Ljungström rig is the name for the sailing rig designed by Swedish engineer Fredrik Ljungström with double main sails and rotating mast, but without boom, foresail, forestay and shroud. The early models of the Ljungström sailboat had a stern stay but this was omitted around 1945, before the model 12 (Vingen 12).
The Ljungström rig is competitive towards the competing rigs from that time when close hauled and full run but is lacking at beam reach and broad reach. Its main purpose and advantage is, however, safety and ease of handling.
The first Ljungström rig was developed by the Swedish engineer Fredrik Ljungström to enhance safety at sea. The family had been close to severe accidents with the traditionally rigged Ebella, nowadays named Beatrice Aurore, when in hard weather the crew had to walk on deck to take in sail. Ljungström, in order to not risk the safety of his crew, designed a boomless rig handled completely from the cockpit.
The mast is made of glued clean wood, conical, without stays or shrouds. Boom, pole, gaff, spreaders and such are completely omitted. The mast is supported by two ball bearings, one at the keel and one at the deck hole, and can thus rotate freely. The rotation is created using a wooden collar, with a V-shaped track, around the mast below deck. Around this collar an infinite rope sling runs through two blocks to a winch, powered by hand or an electric motor. In this way the sail is rolled onto the mast when less area is needed or when the sailing is finished. As a result of the conic mast, the clew will move up the less sail that exposed. As a result of the mast taper the clew will end up higher and higher the closer it is to the mast.
The mast is hollow, partly to reduce weight (up to 4.5% of a keelboat's displacement), and partly so that the halyard can run inside the mast, and therefore manufactured in two halves. At the top is a metal bracket with pulley for the halyard which then runs inside the mast and comes out below deck, where a pulley is located under the mast root. The mast foot is tapered so the mast stands firmly in the lower tapered ball bearing.
Level with the deck is the mast "bottleneck" where the upper ball bearing rests. By means of a bracket bolted to the deck upper surface the upper ball bearing is kept in place, thereby keeping the mast from being lifted from the lower layer.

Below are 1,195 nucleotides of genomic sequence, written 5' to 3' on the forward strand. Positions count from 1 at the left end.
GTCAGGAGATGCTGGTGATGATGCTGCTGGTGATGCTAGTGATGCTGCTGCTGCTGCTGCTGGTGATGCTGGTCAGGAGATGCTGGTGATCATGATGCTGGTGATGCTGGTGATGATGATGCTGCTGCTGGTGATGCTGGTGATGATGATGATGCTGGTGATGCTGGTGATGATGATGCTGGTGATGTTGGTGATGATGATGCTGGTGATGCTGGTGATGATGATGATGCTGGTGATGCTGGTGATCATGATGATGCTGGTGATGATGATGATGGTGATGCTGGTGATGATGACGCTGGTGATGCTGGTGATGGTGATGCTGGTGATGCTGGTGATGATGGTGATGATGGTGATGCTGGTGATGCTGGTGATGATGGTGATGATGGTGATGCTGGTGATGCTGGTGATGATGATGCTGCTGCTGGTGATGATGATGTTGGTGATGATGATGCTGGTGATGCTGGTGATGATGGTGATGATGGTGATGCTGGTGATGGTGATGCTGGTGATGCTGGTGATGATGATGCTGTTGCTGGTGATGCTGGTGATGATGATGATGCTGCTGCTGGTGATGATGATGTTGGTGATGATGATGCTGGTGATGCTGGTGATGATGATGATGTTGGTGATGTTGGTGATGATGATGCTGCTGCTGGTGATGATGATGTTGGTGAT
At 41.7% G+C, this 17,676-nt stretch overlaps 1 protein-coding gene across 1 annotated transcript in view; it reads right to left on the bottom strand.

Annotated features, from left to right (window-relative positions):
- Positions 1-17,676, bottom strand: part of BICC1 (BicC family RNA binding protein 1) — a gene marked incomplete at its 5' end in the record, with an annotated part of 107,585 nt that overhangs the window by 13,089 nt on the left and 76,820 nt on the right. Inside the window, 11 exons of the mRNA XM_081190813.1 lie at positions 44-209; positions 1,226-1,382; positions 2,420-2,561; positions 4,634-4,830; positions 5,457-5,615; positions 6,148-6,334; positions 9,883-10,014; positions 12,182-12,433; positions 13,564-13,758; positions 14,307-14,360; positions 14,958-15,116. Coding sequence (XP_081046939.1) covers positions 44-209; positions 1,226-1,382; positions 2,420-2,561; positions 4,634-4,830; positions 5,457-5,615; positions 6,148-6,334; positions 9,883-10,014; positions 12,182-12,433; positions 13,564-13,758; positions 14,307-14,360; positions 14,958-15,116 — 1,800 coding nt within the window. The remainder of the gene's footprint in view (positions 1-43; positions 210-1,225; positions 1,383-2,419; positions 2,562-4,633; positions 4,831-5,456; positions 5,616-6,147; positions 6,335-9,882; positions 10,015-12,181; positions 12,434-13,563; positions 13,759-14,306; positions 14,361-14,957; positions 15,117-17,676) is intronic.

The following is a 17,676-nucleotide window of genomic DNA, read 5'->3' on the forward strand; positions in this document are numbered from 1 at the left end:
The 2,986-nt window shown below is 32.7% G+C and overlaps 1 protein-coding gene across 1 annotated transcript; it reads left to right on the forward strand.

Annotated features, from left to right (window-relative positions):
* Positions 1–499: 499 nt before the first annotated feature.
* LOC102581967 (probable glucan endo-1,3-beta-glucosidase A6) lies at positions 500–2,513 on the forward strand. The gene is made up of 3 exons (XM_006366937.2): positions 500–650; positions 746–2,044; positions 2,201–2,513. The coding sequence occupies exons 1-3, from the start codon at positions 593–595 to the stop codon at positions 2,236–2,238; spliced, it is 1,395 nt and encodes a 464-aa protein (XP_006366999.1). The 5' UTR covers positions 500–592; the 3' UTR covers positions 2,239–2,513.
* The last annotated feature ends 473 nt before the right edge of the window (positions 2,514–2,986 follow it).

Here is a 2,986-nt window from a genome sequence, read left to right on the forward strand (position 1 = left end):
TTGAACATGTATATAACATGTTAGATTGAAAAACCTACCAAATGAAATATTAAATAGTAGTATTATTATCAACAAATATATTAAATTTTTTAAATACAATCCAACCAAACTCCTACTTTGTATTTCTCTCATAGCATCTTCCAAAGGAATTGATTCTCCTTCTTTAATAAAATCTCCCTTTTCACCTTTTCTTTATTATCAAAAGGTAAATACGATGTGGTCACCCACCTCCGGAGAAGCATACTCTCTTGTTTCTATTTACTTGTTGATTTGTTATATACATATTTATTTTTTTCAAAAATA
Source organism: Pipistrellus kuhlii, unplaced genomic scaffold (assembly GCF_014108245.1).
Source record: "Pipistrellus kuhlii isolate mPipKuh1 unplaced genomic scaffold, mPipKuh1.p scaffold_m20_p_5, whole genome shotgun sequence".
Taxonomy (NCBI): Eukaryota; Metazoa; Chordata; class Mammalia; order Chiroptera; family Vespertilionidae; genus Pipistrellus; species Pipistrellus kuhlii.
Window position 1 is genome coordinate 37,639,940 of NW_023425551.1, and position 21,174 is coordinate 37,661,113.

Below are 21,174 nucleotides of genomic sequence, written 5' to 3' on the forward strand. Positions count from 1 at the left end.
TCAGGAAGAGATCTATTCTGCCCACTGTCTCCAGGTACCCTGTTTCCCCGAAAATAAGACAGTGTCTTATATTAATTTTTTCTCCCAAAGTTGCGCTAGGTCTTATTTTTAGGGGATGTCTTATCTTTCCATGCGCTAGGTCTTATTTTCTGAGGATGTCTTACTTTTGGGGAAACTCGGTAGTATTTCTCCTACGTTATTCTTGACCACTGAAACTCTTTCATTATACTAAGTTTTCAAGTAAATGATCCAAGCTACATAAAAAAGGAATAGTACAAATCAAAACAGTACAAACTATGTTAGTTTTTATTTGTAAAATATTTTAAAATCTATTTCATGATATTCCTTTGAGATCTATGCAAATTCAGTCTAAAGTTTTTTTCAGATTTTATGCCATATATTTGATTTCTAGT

A Ljungström rig usually has two sails, stitched together at the luff. On all points of sail, except a full run, these sails are close together. In the unlikely event that one of the sails would rip the other still stands and the boat can safely reach harbor.
The Ljungström rig is often compared with a staysail with the big difference that the mast bends inversely to the forestay. This must be compensated for so that the luff is provided a belly which is <30% of the masthead deflection, about 2% of the luff length. Since the sail is hoisted throughout the season, it is appropriate that leach and foot consists of UV-resistant fabric that covers the entire mast in its furled state.
The two sails each have their own independent sheet. On previous models the blocks sat on the deck aft area but later improved forwarding with a pole which raised the sheeting point about one meter. Some models have a winch.
The advantage of the Ljungström rig, besides the simplicity and safety, is in the engineer's knowledge of fluid dynamics. The mast is rotated so that the sail rests on the mast at lee. This is to minimize turbulent flow on the leeward side of the mast and the propulsion force, which is so important, becomes almost undisturbed. This was totally new for that time and made a boat with Ljungström rig point higher than its contemporary competitors. Today profiled masts addresses this problem, but hardly more efficiently. The real showpiece,however, is at full run where the two sails separate as butterfly wings, sheeted on each side, similar to a spinnaker, but with no extra booms or guys needed.